Eclectus Parrots

by Jean G.
(Seattle, WA)

Pilot on a stand in the kitchen

Pilot on a stand in the kitchen

I have two male Eclectus Parrots, Donald and Pilot. I love my guys, but I need to let people know out there that generalizations about this species always have exceptions.

Some articles and websites talk about Eclectus Parrots being very quiet. Pilot is exactly that, a very well mannered and quiet bird. I could live in an apartment with Pilot no problem.

My Donald is opposite in that regard. He is louder than just about any other parrot I've met. Most of the time he screams because I am leaving or I have gone to another part of the house where he can't see me. So actually he IS quiet, but only if I am in the room and he knows I'm not going anywhere.

There is no way I could ever live with a roommate nor in an apartment or condo situation again, unless all my neighbors were deaf! I adopted him at age 3 1/2, and he had been though three homes by then. He is now 7 1/2. I hope to have him the rest of his life.

He is also a very hormonal bird and can be aggressive to my other birds. He was re-homed to me because he began to attack his mate and she became terrified of him.

He regurgitates daily on his toys, which is messy to clean up. He mouths and is fixated on my hands and thumbs, so much so I have to remove him the second he starts messing with my hands. He has bit me numerous times, including through my upper lip and nose..these days I no longer put my face near his face.

He is fixated on pairs of shoes that are left on the floor and will attempt to mate with them. He will attempt to mate with me as well, usually my hands or arms, so for me I'd rather have him focus that on an inanimate object like a shoe sitting on the floor!

Once I gave him part of a TV dinner I was eating, and he toe-tapped for 24 hours. This is a serious condition that occurs in Eclectus, frequently caused by artificial ingredients or over supplementation of vitamins. I was lucky it stopped so quickly.

One of the toes on his foot involuntarily clenched and unclenched, making a tapping noise on the perch. He would pick up his foot and look at it, trying to figure out why this was happening. Many birds with this condition begin to chew their toes off to stop the involuntary movement, as it keep them from relaxing or sleeping.

In other words, Eclectus are very sensitive to different foods, and you have to make sure they get the best diet possible to prevent this! Both of my Eclectus guys pluck to some extent. Donald only slightly on his nape and his chest, and then there is Pilot.

Pilot I adopted a year ago at age 11. He is almost completely bald on his body, and she shreds his wing and tail feathers when he gets bored. He does not know how to play with parrot toys. He is an absolute love though, a sensitive bird but very bonded to me. He is not hormonal like Donald, though Donald is also bonded to me and feels he is my chaperon.

Some of Pilot's feather plucking might have been prevented with regular bathing in water...when I brought him home, he literally stank and had a bacterial infection from sharing his food and water bowls with the family dog. Birds should not be dirty and greasy!

Both Pilot and Donald love to go into the shower several times a week with me in the morning, then they air dry in my 68 degree house over the course of the afternoon.

Both of my birds are flighted, and I take Donald several times a month to a large hangar with a group of other parrot owners who fly their birds. He enjoys it immensely and it helps to dispell some of his pent-up energy.

Living with a flighted bird can take more effort, but it is healthier for the birds in the long run, as long as they get several hours a day to come out and fly.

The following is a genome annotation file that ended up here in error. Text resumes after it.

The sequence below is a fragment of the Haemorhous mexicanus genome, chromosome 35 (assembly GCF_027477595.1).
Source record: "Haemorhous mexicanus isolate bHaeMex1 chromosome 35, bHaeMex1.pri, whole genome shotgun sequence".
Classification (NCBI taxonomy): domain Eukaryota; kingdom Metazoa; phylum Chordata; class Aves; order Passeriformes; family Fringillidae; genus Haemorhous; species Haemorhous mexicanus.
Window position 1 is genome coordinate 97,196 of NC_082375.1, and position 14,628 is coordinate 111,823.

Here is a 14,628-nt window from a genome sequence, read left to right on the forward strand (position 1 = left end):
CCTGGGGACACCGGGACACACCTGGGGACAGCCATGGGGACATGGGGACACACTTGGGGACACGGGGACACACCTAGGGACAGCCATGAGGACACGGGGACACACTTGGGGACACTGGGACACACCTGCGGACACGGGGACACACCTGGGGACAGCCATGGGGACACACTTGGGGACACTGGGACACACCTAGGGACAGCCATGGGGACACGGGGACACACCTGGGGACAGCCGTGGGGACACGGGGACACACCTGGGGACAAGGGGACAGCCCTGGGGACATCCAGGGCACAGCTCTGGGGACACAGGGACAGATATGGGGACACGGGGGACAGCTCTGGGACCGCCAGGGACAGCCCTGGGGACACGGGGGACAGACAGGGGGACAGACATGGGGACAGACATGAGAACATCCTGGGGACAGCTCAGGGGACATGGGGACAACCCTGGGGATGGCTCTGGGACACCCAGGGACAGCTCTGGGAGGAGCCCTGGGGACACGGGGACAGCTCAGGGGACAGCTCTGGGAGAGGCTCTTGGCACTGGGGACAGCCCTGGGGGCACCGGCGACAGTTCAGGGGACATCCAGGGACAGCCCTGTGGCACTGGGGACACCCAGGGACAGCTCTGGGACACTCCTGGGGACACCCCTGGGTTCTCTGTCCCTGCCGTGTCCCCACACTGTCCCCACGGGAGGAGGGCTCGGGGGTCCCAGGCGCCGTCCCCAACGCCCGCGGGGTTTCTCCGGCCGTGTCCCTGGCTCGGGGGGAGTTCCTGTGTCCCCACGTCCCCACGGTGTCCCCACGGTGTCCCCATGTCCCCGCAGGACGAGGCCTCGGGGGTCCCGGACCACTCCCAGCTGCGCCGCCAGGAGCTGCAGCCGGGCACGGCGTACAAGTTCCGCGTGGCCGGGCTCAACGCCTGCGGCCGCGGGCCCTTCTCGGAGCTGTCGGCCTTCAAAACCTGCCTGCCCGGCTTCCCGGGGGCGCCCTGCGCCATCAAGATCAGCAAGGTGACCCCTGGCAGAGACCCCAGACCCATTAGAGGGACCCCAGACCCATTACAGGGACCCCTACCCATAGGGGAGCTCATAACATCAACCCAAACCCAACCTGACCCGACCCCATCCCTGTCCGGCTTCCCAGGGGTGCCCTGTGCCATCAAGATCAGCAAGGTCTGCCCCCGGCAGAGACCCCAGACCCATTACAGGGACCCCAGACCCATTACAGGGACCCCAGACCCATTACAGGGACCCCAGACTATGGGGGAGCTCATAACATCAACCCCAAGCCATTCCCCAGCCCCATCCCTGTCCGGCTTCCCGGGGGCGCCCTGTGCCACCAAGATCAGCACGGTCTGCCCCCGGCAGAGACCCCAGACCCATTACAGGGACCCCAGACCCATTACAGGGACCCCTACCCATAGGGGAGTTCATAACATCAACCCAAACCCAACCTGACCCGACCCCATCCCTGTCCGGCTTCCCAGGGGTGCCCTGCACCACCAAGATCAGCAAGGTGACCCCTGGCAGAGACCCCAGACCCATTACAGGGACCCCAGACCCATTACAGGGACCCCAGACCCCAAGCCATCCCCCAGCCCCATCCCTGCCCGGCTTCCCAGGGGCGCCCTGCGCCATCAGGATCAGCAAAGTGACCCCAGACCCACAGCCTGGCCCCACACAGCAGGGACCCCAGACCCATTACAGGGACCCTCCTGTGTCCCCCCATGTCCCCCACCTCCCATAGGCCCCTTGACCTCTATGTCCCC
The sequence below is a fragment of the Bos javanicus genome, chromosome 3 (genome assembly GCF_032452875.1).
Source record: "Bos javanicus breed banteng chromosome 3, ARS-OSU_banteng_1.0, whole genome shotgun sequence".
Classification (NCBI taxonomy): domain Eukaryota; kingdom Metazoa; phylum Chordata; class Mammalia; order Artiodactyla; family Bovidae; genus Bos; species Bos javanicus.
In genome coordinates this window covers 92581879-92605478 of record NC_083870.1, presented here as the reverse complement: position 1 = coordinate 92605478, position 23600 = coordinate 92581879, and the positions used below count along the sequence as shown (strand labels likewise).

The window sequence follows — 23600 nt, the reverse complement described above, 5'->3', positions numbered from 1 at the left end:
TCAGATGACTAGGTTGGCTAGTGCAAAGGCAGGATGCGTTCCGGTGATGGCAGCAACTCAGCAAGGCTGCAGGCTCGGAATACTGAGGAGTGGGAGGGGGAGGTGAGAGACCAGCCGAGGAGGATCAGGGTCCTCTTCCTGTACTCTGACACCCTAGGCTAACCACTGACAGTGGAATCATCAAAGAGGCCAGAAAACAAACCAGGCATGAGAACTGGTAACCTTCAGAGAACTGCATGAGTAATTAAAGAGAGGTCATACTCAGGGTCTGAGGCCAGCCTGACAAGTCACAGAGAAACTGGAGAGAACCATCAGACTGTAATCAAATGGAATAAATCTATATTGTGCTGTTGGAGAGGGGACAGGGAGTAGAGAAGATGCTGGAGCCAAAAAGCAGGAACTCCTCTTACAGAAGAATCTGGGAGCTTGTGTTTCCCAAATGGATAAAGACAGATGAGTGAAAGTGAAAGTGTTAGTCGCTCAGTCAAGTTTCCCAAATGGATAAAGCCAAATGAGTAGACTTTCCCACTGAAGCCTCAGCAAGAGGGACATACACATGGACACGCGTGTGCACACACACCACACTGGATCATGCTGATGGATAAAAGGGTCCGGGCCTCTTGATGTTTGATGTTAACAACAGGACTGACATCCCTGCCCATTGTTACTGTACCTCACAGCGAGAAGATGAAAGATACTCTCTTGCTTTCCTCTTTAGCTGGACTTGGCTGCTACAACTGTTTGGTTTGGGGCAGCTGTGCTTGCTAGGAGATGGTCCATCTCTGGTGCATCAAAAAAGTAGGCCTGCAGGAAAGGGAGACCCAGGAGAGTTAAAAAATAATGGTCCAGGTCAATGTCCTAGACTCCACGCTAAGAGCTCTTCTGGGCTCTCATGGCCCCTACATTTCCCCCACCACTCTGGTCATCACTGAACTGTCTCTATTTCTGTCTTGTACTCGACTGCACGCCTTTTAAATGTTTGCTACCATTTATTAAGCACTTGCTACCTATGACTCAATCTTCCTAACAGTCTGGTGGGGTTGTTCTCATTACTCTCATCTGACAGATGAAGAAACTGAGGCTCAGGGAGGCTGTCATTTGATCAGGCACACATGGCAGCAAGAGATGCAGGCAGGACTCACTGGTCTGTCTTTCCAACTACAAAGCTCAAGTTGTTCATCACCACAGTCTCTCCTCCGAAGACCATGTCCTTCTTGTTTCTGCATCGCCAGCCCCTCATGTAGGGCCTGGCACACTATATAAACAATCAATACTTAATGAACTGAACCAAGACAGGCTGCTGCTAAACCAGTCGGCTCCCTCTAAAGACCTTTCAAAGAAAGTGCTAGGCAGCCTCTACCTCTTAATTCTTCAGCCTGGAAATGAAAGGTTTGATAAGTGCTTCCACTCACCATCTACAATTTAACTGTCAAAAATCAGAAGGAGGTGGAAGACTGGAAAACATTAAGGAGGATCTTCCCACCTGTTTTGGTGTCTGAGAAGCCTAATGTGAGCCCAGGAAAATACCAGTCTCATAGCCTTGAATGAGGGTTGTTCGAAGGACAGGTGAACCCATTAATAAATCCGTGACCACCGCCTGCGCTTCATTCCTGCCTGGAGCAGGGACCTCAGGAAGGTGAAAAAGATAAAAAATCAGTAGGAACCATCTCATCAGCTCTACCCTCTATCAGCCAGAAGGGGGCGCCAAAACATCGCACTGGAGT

I have found Donald a very precise and amazing flier in the house...he can change course and land in safe places easily by now. It takes birds several months or longer to get to that stage though, especially if they have always been clipped.

I find both my Eclectus very particular about going to the bathroom only where they think it's appropriate. They will not poop on me, which is nice...just in their cages or on a play gym or stand. They are smart birds, though it's hard to read their moods and some people incorrectly think they are less intelligent, because they are a bit less expressive.

They need full spectrum light to both see well and metabolize calcium from their food properly. Like African Greys, they can become calcium deficient and some babies are born with rickets and deformed skeletons if their parents aren't fed optimum diets.

Summary: Eclectus are advanced parrots. They are usually not cuddly per se' but love to be 'on you' or near you 'supervising'. Include them in your mealtimes!

They are more sensitive than some other species, needing owners who both include them in their daily activities and a relatively calm household, if they interact with children they need to be mature and patient children. Their bite can be hard. They absolutely need a good diet with daily fresh vitamin A rich vegetables and other quality foods such as sprouts and hard boiled eggs with shells.

Be careful to make sure any pellets you give them are not high in artificial ingredients or colors. They are prone to screaming, biting, toe-tapping, plucking and self-mutilation if neglected or abused. You need to consider that if your bird becomes hormonal or starts plucking, would you be able to love him just as much. Would I ever re-home my guys...never!

Comments for Eclectus Parrots

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Apr 09, 2016
Plucking eclectus parrots
by: Michelle Hancock

Hi have you try herbal tea has to be organic passionfriut tea has to be real weak these different types you can choose from I found this information on google it works so instead of water replace heabal tea like I said has to be weak calamine tea is another one you can buy from health food stores

May 06, 2015
loud but good bird
by: Anonymous

roco is 7 months old and insanely loud. when ever im around he is constantly screaming even if hes out of the cage and fully fed. He does have his nice side tho, if theres other people around to distract him he makes really nice quite sounds and is just starting to say hello. over all roco is a great bird and i love him but i hope like anything he grows out of his screaming stage

Feb 15, 2015
Ekkies Need Time, lots Of Love, great fresh food and
by: Anonymous

I've owned parakeets and cockatiels for many years but always wanted larger birds. Recently we got a male ekkie as well as an African Grey (girl). Two entirely different birds with hugely different personalities. I love the ekkie so much, he wants to be near you as much as possible and certainly is NOT a bird for those who want a bird to place in a cage and just feed seed to! Get a canary if this is you! The ekkie will thrive if you give him love and plenty of attention, and in turn you will be rewarded with a friend for life. Unlike a dog that will live around ten to fifteen years, your ekkie may outlive you, and this will certainly be the case if you give him good quality diet. They love sweet potatoes, grapes, bananas, broccoli, almonds, sunflower seeds and any fresh (spray and pesticide free) leafy greens. Harrison's pellets are excellent, I give ten to fifteen in the evening, along with a teaspoon of sunflower seeds. Careful with peanuts, no more the about 6/day - they can be fattening.